So, speaking of cameras. Did I mention I love to take photos?
The extensive Manual Mode grants users control over the camera’s White Balance, Shutter Speed, Exposure and ISO. Otherwise, users can choose to shoot in Auto or Simple Mode. Auto is the usual point and shoot mode with a couple of options like panoramic, while Simple Mode is perfect for un-tech savvy folks.
You can also check the details of your photo on your phone if you’re curious or actually want to know the shooting settings for future reference. It’s pretty nifty but I reckon only people who are really into photography are going to be curious at all.
On the front end – hello selfies! With its 8MP front facing camera and beautifying filter, what’s not to love. If you have a thing about living to share your daily looks or OOTD, this camera can make anyone look good. Case in point, check out some of my shots – if this camera can make me look this good, let’s not even talk about the everyday folks who are more likely to use it. Plus, selfie mode comes with a super useful hand-gesture activated timer mode, where closing your open palm into a fist triggers the shutter. The front camera is able to sense the hand gesture up to 3 meters away. This means you can stick it on a selfie stick and snap away without using a remote.
Software wise, the LG G4 uses the latest Android operating system but as I delved into the phone’s software, I noticed two things – some bloated software and a very familiar looking UI.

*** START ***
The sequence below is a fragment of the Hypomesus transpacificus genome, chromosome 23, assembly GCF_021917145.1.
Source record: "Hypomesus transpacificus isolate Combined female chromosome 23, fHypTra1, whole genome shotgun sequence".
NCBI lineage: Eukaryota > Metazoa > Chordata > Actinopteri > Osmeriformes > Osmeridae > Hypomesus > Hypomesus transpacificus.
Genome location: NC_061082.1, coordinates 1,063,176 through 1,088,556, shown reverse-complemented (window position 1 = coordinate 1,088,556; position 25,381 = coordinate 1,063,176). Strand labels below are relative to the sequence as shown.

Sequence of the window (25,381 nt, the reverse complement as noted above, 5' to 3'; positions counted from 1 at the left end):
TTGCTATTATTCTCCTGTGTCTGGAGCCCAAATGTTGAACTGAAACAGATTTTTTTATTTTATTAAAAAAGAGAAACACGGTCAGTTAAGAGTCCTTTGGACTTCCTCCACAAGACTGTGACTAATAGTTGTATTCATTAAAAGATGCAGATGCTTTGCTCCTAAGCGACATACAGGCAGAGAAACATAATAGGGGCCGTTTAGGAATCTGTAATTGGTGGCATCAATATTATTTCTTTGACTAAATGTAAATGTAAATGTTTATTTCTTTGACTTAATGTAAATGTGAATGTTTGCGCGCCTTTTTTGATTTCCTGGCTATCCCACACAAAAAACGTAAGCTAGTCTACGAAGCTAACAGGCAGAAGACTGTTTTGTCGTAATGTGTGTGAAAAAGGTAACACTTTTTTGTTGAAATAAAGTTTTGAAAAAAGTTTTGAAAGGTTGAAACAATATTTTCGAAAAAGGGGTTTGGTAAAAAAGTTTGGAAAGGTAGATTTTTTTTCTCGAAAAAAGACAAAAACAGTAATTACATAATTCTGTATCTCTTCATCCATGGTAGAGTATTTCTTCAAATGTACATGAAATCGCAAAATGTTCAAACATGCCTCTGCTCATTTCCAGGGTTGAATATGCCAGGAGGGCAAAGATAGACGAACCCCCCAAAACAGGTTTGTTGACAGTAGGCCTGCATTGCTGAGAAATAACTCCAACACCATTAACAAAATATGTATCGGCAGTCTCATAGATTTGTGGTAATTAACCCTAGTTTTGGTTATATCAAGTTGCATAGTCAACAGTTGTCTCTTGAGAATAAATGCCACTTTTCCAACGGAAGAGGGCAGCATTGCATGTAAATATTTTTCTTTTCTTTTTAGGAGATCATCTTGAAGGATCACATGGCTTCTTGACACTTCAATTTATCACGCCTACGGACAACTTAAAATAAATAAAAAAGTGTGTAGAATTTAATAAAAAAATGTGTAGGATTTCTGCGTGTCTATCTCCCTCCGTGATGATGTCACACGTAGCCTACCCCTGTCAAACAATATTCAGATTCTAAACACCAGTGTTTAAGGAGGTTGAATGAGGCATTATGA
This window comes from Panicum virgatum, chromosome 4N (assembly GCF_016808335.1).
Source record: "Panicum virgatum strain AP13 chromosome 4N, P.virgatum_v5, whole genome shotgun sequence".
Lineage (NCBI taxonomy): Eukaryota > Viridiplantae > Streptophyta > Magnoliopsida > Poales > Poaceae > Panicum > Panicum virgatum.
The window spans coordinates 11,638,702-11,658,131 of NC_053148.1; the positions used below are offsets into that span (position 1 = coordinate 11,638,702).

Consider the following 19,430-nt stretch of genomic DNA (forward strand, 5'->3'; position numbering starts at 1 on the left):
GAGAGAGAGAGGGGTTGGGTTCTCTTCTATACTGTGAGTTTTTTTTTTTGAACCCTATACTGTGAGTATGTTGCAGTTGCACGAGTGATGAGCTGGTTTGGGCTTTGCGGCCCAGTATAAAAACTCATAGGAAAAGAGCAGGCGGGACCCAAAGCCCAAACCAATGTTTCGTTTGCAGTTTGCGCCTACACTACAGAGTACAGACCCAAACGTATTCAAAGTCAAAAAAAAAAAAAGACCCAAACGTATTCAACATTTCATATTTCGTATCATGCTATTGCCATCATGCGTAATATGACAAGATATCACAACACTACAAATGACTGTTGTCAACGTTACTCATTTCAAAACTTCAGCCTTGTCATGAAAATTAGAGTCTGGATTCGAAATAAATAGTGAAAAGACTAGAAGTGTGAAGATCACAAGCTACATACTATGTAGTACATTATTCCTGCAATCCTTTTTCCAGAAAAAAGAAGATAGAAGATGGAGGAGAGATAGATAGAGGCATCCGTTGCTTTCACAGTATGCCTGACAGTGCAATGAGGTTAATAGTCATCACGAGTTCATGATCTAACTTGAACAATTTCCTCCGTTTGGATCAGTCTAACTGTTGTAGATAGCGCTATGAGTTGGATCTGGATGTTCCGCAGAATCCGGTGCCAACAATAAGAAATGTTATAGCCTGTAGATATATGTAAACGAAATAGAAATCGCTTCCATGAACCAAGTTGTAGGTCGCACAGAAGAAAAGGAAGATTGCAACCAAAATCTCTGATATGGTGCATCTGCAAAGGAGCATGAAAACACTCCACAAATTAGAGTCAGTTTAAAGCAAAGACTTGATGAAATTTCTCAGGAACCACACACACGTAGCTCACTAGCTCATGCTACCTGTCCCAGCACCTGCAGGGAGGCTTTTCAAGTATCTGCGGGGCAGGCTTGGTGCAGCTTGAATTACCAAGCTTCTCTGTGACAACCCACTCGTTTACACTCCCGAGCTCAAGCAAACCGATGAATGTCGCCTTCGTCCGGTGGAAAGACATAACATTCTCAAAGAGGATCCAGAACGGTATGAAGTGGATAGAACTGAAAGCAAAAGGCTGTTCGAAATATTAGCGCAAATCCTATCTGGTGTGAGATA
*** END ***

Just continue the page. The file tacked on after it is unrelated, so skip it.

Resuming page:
With the G4’s flexible approach to software, it was easy to get rid of most of the apps that I didn’t want, and streamline the app drawer in the menu. LG is also clever enough to make their UI look like Facebook’s menu layout, giving users a friendly interface that they are used to. This creates an extremely smooth and comfortable user experience, and right now, I’m not looking forward to returning this review unit.
Unlike Samsung’s new Galaxy S6, the LG G4 keeps its removable battery, and also comes with a microSD slot to increase the capacity of the device. These two features are a must-have for any Android user, and a deal maker for me. Now, LG says that its expandable storage supposedly supports up to 2TB, but since 2TB SD cards are not readily available, we’ll just have to take their word for it.